You spent days working on your resume. Even worse, you spent hundreds (sometimes thousands) of dollars on having someone else write it for you. And yet, no matter how many jobs you apply to online, you can't get an interview.
It turns out, recruiters aren't reading your resume.
Thanks to technology, job boards have become accessible to all job seekers. Applying online is easy and fast. But, that means everyone is doing it. As a result, employers now use ATS (applicant tracking systems) to help them process the increasingly high number of applications they receive. These systems automatically weed out most of the candidates who aren't a close match for the role. To give you an idea, only 3 percent of those who apply online ever get contacted by a recruiter. It's safe to say if you aren't getting called for job interviews, ATS has something to do with it.
Even if a recruiter sees it, they aren't really reading it.
Studies show that due to the overwhelming number of resumes recruiters now receive online, they are forced to "skim" the ones that make it through the ATS in order to weed out candidates that aren't a 100 percent match for the role. Which means you need to design your resume in a format that captures the attention of the skimmer. In fact, one study indicates if you don't get (and keep!) a recruiter's attention with your resume in under 6 seconds, you're being tossed.
White space and objectivity are your friends.
In order to be 6-second worthy, your resume needs to make the most of formatting and content. Here are two tips to help you:
1) White space makes it easier to read. The more empty space there is on a page, the easier it is for someone to read what's actually on it. It's better for your resume to be on two pages than to try to cram it all in on to one. Visual overload will make a recruiter skip reading your resume. A rule of thumb is to never go smaller than a .7 inch margin, or a 11 point font.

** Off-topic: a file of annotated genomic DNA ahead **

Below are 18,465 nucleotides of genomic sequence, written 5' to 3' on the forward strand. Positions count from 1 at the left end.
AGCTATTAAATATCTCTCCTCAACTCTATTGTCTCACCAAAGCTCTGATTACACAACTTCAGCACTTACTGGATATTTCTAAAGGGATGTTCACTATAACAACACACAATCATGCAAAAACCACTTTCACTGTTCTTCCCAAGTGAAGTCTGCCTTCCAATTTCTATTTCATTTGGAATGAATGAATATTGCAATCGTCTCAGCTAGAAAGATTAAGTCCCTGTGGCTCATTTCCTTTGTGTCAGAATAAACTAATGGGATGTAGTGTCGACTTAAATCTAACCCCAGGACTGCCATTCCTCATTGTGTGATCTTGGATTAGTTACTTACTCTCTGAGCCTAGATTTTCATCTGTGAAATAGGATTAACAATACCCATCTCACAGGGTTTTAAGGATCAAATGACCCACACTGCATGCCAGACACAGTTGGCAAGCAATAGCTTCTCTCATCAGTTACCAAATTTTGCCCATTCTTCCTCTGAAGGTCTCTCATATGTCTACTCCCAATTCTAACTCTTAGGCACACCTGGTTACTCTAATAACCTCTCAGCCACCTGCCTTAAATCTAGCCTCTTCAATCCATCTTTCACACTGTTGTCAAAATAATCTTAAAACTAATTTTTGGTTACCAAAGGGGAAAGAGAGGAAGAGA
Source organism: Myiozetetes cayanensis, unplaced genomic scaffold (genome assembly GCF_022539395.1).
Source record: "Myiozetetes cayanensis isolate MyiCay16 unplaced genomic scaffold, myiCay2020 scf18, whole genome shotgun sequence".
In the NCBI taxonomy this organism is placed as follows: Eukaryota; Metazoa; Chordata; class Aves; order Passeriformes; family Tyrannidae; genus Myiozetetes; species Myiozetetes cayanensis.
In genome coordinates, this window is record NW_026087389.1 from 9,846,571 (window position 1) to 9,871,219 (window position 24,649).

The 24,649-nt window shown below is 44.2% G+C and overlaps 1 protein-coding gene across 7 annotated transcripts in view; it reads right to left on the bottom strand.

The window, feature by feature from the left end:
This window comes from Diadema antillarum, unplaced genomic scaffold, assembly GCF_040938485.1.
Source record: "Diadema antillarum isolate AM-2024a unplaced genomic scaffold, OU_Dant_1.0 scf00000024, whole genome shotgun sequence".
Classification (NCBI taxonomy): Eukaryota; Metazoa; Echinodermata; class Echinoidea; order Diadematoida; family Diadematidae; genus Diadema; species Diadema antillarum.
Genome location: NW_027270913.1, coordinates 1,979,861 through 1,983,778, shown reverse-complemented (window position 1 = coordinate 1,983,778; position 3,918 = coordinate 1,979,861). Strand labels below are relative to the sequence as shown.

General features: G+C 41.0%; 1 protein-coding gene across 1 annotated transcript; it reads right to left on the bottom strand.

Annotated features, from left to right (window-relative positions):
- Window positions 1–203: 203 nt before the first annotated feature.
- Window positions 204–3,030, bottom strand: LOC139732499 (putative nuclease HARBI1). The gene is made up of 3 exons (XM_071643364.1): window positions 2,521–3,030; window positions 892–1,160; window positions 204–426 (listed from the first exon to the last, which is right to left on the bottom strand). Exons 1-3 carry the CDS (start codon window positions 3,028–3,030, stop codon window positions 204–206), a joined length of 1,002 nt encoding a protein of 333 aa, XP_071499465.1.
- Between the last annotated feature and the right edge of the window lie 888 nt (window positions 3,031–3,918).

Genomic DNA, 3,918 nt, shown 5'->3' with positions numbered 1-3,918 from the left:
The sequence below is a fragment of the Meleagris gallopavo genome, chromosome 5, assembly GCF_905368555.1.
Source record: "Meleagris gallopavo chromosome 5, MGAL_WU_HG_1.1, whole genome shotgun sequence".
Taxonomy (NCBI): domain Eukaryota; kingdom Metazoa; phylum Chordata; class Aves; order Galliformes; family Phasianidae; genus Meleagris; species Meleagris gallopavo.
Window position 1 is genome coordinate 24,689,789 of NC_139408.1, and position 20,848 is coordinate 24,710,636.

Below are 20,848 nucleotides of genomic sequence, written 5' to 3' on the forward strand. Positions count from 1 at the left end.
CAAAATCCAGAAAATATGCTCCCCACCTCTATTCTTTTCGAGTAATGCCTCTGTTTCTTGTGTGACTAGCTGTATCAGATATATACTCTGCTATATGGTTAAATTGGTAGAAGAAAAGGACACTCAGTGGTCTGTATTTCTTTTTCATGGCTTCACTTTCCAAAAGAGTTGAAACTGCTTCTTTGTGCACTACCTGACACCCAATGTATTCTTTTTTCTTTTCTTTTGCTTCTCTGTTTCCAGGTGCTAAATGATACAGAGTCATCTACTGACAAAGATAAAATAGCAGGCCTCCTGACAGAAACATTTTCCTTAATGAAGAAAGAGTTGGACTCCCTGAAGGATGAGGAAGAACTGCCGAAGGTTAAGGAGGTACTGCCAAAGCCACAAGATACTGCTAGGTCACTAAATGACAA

2) Stick to the facts - a.k.a. skip the self-flattery. To free up space on your resume, take out all the flowery, subjective text where you try to make your accomplishments sound more important. Recruiters cringe when they see things like, "I'm a innovative self-starter who has mastered the art of..." Instead, stick to the facts. "I managed a team of 20 people and a budget of $500,000." Numbers are not only the easiest thing to read when skimming a resume, they are also what is most likely to be remembered by the recruiter.
Resumes aren't rocket science, but you should learn how to do yours properly.
Many job seekers think the solution to their problem is to have a "professional" write their resume. But, as I alluded to at the beginning of this article, this rarely is a sound investment. Not only do most resume writers feel compelled to create a resume that impresses you (their client), instead of focusing on the need of the recruiter--it's also likely that you will need to update your resume multiple times over the course of your career. Are you willing to pay repeatedly to have it fixed? Thus, learning how to do your own resume is a skill worth developing. Besides, it turns out your cover letter has more of an impact on your chances of getting a job interview today than your resume does!